I pucker my lips into a duck face. My face looks better like this. My cheekbones are more prominent this way.
I’m in front of my bathroom mirror, shirtless and doused with hairspray. My hair is slicked back in a not-slicked-back way. It’s supposed to be a pompadour, but “pompadour” sounds like I know what I’m doing. I don’t.
My laptop patronizes me from my nightstand with the My Best Friend’s Wedding soundtrack: “Just wishin’ and hopin’ and thinkin’ and prayin’, plannin’ and dreamin’ / His kiss is the start that won’t get you into his heart…”
I’m 27 but act like a teenage boy. I spend too much time in front of the mirror, double and triple checking my hair, combing it back and to the side again and again, looking at it from every angle, all to impress a guy on a date.
When I deem my hair acceptable, I spend another ten minutes on it. And then it’s okay.
I’ll probably tweak it more later.
I spray on some cologne—YSL, three squirts—and flex in the mirror. I spent an inordinate amount of time at the gym today and my “muscles” are swollen. I’d like them to stay like this. I want my date to see me this way, before the swelling goes down and I’m small again. Should I take a picture and send it to him? I could take one right here in the bathroom and naughtily caption it with, “Can’t wait to see you!” And then I can follow up with: “Also, marry me. Marry me while my muscles are swollen and my hair is fixed. No, really. Marry me. I need a man dammit!”
I walk out of my bathroom and into my bedroom. I did a dress rehearsal earlier in the day: ten outfits tested in front of my bedroom mirror, none successful, and now I have clean shirts and pants strewn all over the floor.
The Ronettes start playing from my laptop. “Be My Baby.” The song makes me want to live in a gay-friendly version of 1963.
I walk into my closet and kneel down to rummage through clean laundry on the floor. I study every non-wrinkled article of clothing for several seconds, mentally pairing it with other clothes I have, then tossing it on the floor outside my closet. This activity is both consuming and stressful, but exciting nonetheless.
A text message interrupts me.
I walk—no, skip—into my bedroom just as the Ronettes hit the chorus, I snatch my phone off my nightstand and jump onto my bed, mouthing the words to the song, dancing while I open my text messages. The bed is my stage, and there is love on the dance floor. The boy is cute, and I do want him to be my baby. I do!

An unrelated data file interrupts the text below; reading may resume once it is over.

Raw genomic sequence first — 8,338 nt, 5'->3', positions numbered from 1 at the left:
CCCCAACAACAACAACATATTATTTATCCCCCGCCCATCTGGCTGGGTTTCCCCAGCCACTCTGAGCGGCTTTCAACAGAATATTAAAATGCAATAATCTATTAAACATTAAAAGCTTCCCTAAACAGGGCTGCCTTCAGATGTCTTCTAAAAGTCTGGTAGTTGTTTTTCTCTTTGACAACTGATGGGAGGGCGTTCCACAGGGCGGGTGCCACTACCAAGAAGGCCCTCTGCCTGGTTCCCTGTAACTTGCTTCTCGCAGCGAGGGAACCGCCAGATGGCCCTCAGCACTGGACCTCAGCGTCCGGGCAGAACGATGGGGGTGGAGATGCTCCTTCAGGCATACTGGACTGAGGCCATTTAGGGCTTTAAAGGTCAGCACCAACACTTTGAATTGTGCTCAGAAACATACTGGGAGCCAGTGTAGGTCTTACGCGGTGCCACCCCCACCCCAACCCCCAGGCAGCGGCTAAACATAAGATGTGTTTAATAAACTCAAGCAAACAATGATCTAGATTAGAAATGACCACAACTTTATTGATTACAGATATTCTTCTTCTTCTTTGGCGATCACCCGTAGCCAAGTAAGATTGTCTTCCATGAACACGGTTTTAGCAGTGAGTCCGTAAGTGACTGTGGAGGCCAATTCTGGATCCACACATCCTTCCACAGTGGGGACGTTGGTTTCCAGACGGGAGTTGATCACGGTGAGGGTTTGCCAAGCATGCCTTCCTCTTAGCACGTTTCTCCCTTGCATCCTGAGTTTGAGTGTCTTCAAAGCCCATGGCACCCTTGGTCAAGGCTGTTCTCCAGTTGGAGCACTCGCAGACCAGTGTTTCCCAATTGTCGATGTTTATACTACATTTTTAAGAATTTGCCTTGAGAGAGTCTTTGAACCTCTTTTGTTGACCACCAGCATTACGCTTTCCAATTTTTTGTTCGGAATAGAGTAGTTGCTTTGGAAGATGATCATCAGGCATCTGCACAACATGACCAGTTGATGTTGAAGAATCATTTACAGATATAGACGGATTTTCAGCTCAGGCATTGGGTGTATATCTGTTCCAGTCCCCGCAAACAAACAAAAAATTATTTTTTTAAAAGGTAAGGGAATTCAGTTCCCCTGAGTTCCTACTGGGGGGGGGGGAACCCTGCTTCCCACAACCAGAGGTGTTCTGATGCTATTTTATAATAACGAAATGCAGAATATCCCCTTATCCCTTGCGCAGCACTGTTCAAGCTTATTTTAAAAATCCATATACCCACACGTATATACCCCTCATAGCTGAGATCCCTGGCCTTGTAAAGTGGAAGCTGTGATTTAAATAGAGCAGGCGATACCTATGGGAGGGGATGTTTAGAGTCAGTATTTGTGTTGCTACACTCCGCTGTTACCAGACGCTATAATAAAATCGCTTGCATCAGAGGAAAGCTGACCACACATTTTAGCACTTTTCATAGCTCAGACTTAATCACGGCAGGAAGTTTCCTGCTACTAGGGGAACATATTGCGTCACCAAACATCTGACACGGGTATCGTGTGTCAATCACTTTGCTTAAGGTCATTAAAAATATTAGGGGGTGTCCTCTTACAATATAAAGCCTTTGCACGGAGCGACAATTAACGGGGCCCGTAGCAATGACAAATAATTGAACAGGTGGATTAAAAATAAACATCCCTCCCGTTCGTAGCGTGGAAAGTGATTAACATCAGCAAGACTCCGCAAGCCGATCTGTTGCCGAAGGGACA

Okay, I met him at a bar and we’ve spent a grand total of 30 minutes together. But still.
“Almost there!” reads the text.
Wait. Almost there? No. No. No. I’m no where close to being ready.
The Ronettes stop playing (how long was I looking at clothes?) and my excitement turns into stress.
I drop my phone onto my bed, run to my closet, and start filing through shirts on hangers. How far away is “almost there?” I mean, I don’t know him. I don’t know his idea of “almost there.” “Almost there” could mean that he’s five minutes away or ten or maybe he’s just around the corner or maybe fifteen or…
My phone starts ringing. I poke my head out of the closet and look at my phone on my comforter. His name is on the screen. Seriously?
I hurry to my bed. “Can’t Take My Eyes Off of You” starts playing from my computer. Loudly.
I unlock my phone while fumbling for the volume controls on my laptop. I stump my toe on one of the legs of my bed.
“Hi. Hello? Hi,” I say, hopping on one foot, phone in the crook of my neck, reaching for my computer.
“Justin?” he says just as Frankie Valli blares the line, “You’re just too good to be true.” My date’s going to think I’m psycho.
I mute the music and fall back onto my bed, pressing my stumped toe between my thumb and index finger. I squint my eyes to gut out the pain. Shit like this always happens to me. Do I live in a fucking romantic comedy?
“Hi, yes. Hi. I’m here,” I stutter. I’m so awkward.
“You sound like you’re out of breath. You okay? I’m pulling up now.”
Pulling up now? RIGHT NOW?!
My heart’s racing. I’m out of breath. I’m sweating. My hair is messed up. I have nothing to wear. My meticulously-made bed is now a mess. There’s a wet towel on my bathroom floor, hairspray and toothpaste on my bathroom sink, and clean clothes all over my bedroom. I also randomly realize that my kitchen sink is full of dirty dishes.
“Great! Just buzz my number at the door and come on in,” I say happily, totally nonchalant.
“Awesome. See ya soon, sexy!” he says and hangs up.
I drop my phone on my chest, let go of my toe, look up at my ceiling, and pucker my lips into a duck face.